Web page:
'Jacksonville's original town center'

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  • | 12:00 p.m. December 17, 2010
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by Max Marbut

Staff Writer

Of all the categories of retail business Downtown, one of the most remarkable is the neighborhood’s jewelry stores.

Among the group you’ll find some of Jacksonville longest-standing firms that boast third- and fourth-generation jewelers behind the counter. Among the stores with shorter histories, the group includes some of Downtown’s most successful concerns when it comes to starting small and growing over the years.

The businesses also ignored retail’s flight to the suburbs and have weathered more than one recession over the years.

Jewelry stores will be just about the only businesses with the lights on and the doors open a week from today on Christmas Eve, which also puts them in a special category.

Jacob’s Jewelers has been at the corner of Laura and Adams streets since 1927, but the store’s history began long before then. The genesis of the business was when Damon Greenleaf moved to Jacksonville from New York City two years after the Civil War and opened a jewelry store on Bay Street. He was joined in 1880 by J.H. Crosby and the company became known as Greenleaf & Crosby.

After the Great Fire of 1901 destroyed the store, the partners moved two blocks down Bay Street, where the store remained until 1927, when their building at Laura and Adams streets opened.

In 1930, Greenleaf and Crosby sold the store’s fixtures to V.E. Jacobs. In 1968, Roy Thomas and his wife, Deloris, bought the store and they’ve been there since.

He said despite the sluggish economy, customers have been returning to their traditional shopping patterns.

“We’re already ahead of last year’s holiday sales. I think people are getting over the economic downturn and coming back to shop,” said Thomas.

He said the store will be open until 5 p.m. Christmas Eve, “or later as long as our customers are coming to see us.”

Hemming Plaza Jewelers is continuing its holiday tradition of being open seven days a week through Dec. 24.

“We’ve had many more customers this year than last, I think because we have a lot of new merchandise,” said owner Juan Gonzalez. He said the store is the exclusive dealer for the Bulova Accutron “Space View” wristwatch between Atlanta and Daytona Beach.

“We have a lot of styles you won’t find anywhere else,” said Gonzalez, who believes there’s a reason so many people buy jewelry as gifts.

“It’s the most elegant and personal gift and it can be treasured forever. This time of year is fun,” he said.

Barnett Jewelers has been at Independent Square since the Independent Life Building (now called the Modis Building) retail space opened in 1976. The family business started Downtown in 1916 and now Liam and Oscar Barnett, fourth-generation jewelers, work in the store every day alongside the third generation.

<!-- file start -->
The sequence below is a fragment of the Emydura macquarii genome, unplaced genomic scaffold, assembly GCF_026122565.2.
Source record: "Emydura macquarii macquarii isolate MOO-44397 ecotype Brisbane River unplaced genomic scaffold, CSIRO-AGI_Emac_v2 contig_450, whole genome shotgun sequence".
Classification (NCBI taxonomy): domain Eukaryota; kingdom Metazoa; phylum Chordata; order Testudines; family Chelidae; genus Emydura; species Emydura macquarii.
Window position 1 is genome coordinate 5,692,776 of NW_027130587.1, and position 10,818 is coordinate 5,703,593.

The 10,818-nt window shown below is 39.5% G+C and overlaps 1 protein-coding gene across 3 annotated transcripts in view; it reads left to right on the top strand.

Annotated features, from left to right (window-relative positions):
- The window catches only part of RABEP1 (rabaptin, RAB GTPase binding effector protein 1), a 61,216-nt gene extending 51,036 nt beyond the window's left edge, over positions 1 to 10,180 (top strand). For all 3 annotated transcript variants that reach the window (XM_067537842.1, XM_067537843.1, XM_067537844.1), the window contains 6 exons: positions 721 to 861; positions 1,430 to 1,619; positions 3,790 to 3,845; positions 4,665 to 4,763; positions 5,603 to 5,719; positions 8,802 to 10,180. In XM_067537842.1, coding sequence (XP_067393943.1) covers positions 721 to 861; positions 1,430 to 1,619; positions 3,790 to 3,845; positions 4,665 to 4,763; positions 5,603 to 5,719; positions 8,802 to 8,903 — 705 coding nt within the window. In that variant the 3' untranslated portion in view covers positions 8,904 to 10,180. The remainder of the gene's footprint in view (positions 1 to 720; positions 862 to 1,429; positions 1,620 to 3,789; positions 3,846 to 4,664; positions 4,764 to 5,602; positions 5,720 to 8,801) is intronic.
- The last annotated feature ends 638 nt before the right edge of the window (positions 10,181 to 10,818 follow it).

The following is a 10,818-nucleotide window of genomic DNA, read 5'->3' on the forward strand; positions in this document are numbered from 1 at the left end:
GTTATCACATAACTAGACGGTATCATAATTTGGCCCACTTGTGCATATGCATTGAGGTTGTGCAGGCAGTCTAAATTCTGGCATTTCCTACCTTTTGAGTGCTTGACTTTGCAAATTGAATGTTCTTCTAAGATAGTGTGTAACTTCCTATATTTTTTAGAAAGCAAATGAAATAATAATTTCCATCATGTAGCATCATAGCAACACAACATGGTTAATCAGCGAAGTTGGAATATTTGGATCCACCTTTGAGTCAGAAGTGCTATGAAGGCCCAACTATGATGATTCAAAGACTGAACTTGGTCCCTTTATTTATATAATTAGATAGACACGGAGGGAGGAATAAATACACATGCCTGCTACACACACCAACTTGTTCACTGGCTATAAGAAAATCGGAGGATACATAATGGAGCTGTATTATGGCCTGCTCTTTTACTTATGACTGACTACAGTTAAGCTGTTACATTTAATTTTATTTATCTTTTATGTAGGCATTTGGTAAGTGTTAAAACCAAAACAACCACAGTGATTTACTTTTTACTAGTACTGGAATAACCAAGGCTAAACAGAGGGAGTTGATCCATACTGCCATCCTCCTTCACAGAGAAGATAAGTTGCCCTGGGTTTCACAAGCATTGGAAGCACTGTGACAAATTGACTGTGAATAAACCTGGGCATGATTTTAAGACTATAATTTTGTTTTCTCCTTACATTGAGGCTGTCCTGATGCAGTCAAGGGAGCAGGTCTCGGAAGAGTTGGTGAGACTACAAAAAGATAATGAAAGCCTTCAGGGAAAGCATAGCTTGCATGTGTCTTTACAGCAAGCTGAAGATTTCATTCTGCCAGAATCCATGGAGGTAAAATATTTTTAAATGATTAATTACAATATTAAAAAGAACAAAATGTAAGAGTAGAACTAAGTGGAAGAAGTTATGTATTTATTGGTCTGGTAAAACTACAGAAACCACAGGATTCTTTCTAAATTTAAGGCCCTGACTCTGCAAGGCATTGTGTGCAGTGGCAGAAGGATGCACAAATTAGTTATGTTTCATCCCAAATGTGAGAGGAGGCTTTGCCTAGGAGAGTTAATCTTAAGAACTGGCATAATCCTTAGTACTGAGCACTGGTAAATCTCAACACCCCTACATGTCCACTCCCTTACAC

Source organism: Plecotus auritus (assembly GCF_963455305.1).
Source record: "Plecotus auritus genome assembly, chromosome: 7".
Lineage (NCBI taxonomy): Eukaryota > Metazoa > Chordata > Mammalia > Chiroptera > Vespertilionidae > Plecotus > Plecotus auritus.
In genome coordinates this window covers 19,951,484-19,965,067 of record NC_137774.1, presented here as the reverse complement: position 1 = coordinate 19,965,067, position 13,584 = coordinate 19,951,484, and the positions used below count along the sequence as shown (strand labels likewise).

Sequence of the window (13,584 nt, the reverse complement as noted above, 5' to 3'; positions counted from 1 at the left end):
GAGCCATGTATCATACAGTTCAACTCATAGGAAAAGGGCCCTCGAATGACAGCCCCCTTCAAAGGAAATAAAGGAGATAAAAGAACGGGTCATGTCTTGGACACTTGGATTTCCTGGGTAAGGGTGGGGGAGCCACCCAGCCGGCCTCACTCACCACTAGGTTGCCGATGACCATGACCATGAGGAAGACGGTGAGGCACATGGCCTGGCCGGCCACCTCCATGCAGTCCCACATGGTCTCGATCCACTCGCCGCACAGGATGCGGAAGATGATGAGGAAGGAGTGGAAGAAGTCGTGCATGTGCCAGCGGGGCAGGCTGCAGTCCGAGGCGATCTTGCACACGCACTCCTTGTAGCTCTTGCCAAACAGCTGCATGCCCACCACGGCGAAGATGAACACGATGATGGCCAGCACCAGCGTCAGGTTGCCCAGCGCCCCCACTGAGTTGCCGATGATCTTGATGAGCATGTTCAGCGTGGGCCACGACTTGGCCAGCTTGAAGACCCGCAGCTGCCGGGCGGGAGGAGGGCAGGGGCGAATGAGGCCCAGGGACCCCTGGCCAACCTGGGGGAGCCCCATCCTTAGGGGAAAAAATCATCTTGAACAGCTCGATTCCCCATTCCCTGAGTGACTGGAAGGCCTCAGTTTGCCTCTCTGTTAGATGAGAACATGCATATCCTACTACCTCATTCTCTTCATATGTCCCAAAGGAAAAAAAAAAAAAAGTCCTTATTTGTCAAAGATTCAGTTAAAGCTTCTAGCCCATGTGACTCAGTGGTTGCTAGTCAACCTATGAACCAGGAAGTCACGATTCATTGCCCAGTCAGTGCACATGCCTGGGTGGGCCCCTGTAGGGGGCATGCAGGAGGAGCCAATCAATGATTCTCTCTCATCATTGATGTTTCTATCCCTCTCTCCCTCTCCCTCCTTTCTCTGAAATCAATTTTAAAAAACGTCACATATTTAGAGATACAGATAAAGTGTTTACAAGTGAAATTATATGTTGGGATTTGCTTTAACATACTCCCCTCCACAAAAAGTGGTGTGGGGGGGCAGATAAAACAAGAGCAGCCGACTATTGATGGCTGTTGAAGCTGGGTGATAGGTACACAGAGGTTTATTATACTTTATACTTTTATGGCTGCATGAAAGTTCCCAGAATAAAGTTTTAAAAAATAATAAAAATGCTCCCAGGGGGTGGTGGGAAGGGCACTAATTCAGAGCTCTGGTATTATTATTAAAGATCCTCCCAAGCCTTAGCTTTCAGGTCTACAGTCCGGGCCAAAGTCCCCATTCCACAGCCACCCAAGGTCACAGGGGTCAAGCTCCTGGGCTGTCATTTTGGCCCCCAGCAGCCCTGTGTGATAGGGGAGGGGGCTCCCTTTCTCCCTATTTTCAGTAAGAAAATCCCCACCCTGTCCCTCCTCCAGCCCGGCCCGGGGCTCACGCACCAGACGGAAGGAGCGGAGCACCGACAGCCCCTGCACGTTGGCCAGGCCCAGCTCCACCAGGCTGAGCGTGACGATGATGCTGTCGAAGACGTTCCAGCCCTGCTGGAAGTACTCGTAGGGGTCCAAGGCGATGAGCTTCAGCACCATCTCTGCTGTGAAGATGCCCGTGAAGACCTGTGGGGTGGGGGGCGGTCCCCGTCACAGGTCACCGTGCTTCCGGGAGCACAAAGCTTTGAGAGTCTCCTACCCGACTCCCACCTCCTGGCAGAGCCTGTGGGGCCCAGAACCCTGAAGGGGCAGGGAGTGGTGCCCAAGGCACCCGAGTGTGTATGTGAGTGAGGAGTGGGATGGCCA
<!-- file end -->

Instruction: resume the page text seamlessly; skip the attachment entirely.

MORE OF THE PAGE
In terms of what the 2010 holiday retail season will mean for the store, “Next week will tell the tale,” said Liam Barnett. His father, Bill, said, “but so far our business is almost double what it was last year.”

Both attributed the increase over last year to people feeling more confident about the economy and the store’s selection from a string of pearls for $19.95 to a 5-carat, $96,000 diamond ring. Barnett’s will also be open Christmas Eve until the last customer has been served.

Across the street at the Landing, Michelle Rhoades and her mother, Pong Mattiace, own Hanna and Her Sister. Mattiace opened in a tiny space 22 years ago but has since moved into a corner location near Starbucks. Business is brisk.

“I think people are sick and tired of the recession. Jewelry makes you feel good,” said Mattiace.

Rhoades said a big seller this year is the store’s new line of “high-fashion, reasonably priced sterling silver jewelry” she’ll be selling until at least 5 p.m. on Christmas Eve.

Knott and Company on Hogan Street has been a Downtown jewelry store since 1934. Epsie Erickson worked for the original owners and bought the business in 1975. She works in the store every day with her son, Eric, and daughter, Janet Erickson Nolan. “We’ve been here so long it just feels like home,” said Nolan.

Richard Lesnik at Fox Jewelry & Loan at 519 W. Bay St. is the third generation of jewelers who has owned the business. He said the season started off slowly but “we still have time to catch up.”

He said being in business Downtown makes sense. “We have customers who live all over North Florida, so it’s good to be in a central location,” said Lesnik.

The jewelers all agreed that with Christmas Eve on Friday this year, it will be easy to shop Downtown because most offices are closed, including the City’s Parking Enforcement Department. That means there will be plenty of free parking.

Also, said Kurt Gonzalez at Hemming Plaza Jewelers, “Downtown is Jacksonville’s original town center.”

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